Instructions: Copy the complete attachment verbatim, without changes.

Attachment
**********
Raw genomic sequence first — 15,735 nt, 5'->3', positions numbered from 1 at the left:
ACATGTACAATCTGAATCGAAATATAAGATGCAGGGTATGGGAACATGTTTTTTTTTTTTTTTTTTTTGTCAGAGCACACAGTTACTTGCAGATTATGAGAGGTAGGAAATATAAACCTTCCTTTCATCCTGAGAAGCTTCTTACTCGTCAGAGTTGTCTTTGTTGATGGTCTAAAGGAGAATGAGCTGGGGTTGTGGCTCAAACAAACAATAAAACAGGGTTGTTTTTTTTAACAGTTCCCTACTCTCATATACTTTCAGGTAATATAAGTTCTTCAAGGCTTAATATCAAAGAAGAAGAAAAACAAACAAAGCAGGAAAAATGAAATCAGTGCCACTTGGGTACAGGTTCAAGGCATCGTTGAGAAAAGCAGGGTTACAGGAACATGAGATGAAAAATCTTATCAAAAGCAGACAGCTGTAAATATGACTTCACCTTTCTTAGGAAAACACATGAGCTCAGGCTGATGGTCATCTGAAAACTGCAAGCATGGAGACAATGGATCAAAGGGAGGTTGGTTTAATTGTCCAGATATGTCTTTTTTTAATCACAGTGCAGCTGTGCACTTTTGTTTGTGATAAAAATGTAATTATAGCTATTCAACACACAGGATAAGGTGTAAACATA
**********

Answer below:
Raw genomic sequence first — 15,735 nt, 5'->3', positions numbered from 1 at the left:
ACATGTACAATCTGAATCGAAATATAAGATGCAGGGTATGGGAACATGTTTTTTTTTTTTTTTTTTTTGTCAGAGCACACAGTTACTTGCAGATTATGAGAGGTAGGAAATATAAACCTTCCTTTCATCCTGAGAAGCTTCTTACTCGTCAGAGTTGTCTTTGTTGATGGTCTAAAGGAGAATGAGCTGGGGTTGTGGCTCAAACAAACAATAAAACAGGGTTGTTTTTTTTAACAGTTCCCTACTCTCATATACTTTCAGGTAATATAAGTTCTTCAAGGCTTAATATCAAAGAAGAAGAAAAACAAACAAAGCAGGAAAAATGAAATCAGTGCCACTTGGGTACAGGTTCAAGGCATCGTTGAGAAAAGCAGGGTTACAGGAACATGAGATGAAAAATCTTATCAAAAGCAGACAGCTGTAAATATGACTTCACCTTTCTTAGGAAAACACATGAGCTCAGGCTGATGGTCATCTGAAAACTGCAAGCATGGAGACAATGGATCAAAGGGAGGTTGGTTTAATTGTCCAGATATGTCTTTTTTTAATCACAGTGCAGCTGTGCACTTTTGTTTGTGATAAAAATGTAATTATAGCTATTCAACACACAGGATAAGGTGTAAACATA